The Judge RANTS!
I sometimes find it difficult to write pieces like this one.
Some things which happen are just so manifestly wrong that I struggle to find a way to express my opinions in anything other than a howl of rage. This is so in spades when I see the powerful conniving against the powerless (which happens all the time, of course) and getting away with it (which happens in the vast majority of instances). The anger affects my ability to type as well, which will account for any typos in what follows - that's my excuse, anyhow.
The case of the Chagos Islanders is a case in point.
The Chagos Islands are part of the 'British Indian Ocean Territory (BIOT)', a convenient fiction manufactured by the British in the 1960s. The islanders got on with their lives more than adequately, until...
At the end of 1966, the government of Harold Wilson made a secret agreement with the US which made the whole of BIOT available for American military use for a minimum of fifty years, with the possibility of a twenty-year extension thereafter.
(There are those in the cohorts of the deluded collectively called 'The British Left' who still praise Wilson for keeping UK troops out of America's criminal enterprises in South East Asia. There are few of their number who care to recall that Wilson was a schemer and chancer who wasn't averse to being Washington's bitch when it suited him.)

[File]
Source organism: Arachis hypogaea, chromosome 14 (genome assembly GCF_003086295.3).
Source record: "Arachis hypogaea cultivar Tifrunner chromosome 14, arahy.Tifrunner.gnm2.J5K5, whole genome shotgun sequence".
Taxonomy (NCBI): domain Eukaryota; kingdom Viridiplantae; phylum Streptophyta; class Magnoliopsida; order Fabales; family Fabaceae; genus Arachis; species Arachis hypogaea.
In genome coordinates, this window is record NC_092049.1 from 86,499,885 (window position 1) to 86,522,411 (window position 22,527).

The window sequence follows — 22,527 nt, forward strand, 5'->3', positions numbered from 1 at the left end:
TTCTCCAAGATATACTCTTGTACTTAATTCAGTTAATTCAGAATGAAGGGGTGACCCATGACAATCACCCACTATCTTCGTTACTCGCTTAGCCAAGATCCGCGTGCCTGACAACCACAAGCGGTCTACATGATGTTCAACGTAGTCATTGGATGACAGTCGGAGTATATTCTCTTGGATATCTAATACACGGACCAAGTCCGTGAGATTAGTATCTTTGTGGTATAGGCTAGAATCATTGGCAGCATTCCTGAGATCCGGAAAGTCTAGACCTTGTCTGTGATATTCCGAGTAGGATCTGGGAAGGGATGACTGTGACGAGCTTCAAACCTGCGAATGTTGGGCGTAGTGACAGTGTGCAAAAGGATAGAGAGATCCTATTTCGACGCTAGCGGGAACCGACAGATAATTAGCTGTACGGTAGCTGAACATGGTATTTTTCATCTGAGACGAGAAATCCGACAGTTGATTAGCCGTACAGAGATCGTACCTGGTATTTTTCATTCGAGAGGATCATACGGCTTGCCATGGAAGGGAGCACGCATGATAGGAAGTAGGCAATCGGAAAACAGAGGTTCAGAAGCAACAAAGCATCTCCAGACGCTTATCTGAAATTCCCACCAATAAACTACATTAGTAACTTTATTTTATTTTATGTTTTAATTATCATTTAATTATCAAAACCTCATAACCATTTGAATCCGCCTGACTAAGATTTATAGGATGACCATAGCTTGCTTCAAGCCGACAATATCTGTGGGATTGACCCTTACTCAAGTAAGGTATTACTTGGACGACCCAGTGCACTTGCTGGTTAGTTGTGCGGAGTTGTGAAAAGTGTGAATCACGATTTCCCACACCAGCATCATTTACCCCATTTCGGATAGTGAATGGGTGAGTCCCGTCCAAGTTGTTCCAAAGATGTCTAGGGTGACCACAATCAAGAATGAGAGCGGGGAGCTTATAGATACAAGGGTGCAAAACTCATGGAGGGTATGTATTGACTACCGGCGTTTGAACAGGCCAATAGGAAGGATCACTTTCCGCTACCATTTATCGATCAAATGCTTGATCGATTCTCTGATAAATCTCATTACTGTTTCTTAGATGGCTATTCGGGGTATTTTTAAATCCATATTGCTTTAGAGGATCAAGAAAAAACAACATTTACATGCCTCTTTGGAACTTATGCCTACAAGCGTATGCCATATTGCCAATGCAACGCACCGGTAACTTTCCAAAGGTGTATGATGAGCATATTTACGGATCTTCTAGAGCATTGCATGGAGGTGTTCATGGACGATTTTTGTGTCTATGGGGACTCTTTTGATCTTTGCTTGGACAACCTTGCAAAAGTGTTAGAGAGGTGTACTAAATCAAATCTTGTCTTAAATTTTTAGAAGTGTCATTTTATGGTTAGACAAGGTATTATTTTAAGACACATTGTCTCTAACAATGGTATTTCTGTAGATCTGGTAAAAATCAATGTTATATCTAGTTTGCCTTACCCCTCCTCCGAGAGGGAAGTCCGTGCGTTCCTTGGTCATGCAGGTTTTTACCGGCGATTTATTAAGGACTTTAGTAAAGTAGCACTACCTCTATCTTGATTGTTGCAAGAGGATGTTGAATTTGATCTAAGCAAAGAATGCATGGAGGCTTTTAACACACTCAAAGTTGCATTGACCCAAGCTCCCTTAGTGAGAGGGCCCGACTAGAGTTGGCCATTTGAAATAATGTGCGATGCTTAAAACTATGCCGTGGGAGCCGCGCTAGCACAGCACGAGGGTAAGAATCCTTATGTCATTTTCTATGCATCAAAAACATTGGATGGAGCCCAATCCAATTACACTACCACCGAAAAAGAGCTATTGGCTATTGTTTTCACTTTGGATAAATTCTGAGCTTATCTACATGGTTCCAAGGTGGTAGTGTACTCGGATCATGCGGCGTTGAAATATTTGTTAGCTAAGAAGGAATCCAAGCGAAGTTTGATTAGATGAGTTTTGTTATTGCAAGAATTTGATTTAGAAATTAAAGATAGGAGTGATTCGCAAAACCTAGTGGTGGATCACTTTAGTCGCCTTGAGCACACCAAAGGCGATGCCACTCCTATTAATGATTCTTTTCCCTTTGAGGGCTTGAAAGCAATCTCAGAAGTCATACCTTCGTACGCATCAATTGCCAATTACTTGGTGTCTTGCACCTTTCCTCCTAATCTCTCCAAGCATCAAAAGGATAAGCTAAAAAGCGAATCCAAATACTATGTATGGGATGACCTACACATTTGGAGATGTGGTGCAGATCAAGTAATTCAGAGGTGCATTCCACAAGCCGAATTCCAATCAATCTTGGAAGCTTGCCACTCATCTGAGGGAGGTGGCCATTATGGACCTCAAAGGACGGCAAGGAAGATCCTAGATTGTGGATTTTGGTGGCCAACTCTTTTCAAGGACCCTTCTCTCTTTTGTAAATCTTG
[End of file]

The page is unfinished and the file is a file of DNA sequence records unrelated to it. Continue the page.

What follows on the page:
The US wanted the island of Diego Garcia for an air base, seeing it as a prime location in their attempts to prevent the 'wrong sort' of self-determination being practised by the countries of south Asia. There was a teensy lickle problem - Diego Garcia and the surrounding islands in the archipelago were inhabited by people who had been there for generations. What to do?
Clearly the situation was desperate - after all, the 'friendly' superpower could not be denied support by Wilson, otherwise Washington might think they were dealing with a bunch of red-lovin' pussies. How could the problem be resolved?
By the Spring of 1969, Wilson's Foreign Secretary Michael Stewart had come up with an elegant answer. Despite the fact that he knew that the Chagossians were indigenous to their islands, he proposed in a secret memo to Wilson that the entire population of two thousand men, women and children be 'reclassified' as 'contract workers', and that the forced deportation of the islanders therefore be presented to the United Nations and other concerned bodies as merely a 'change of employment'. Five days after receiving Stewart's memo, Wilson agreed the plan.
The first part of the plan involved mere trickery: any Chagossians requiring urgent medical care in Mauritius (hundreds of miles away) were prevented from returning home afterwards.
Then the policy became more sinister and brutal.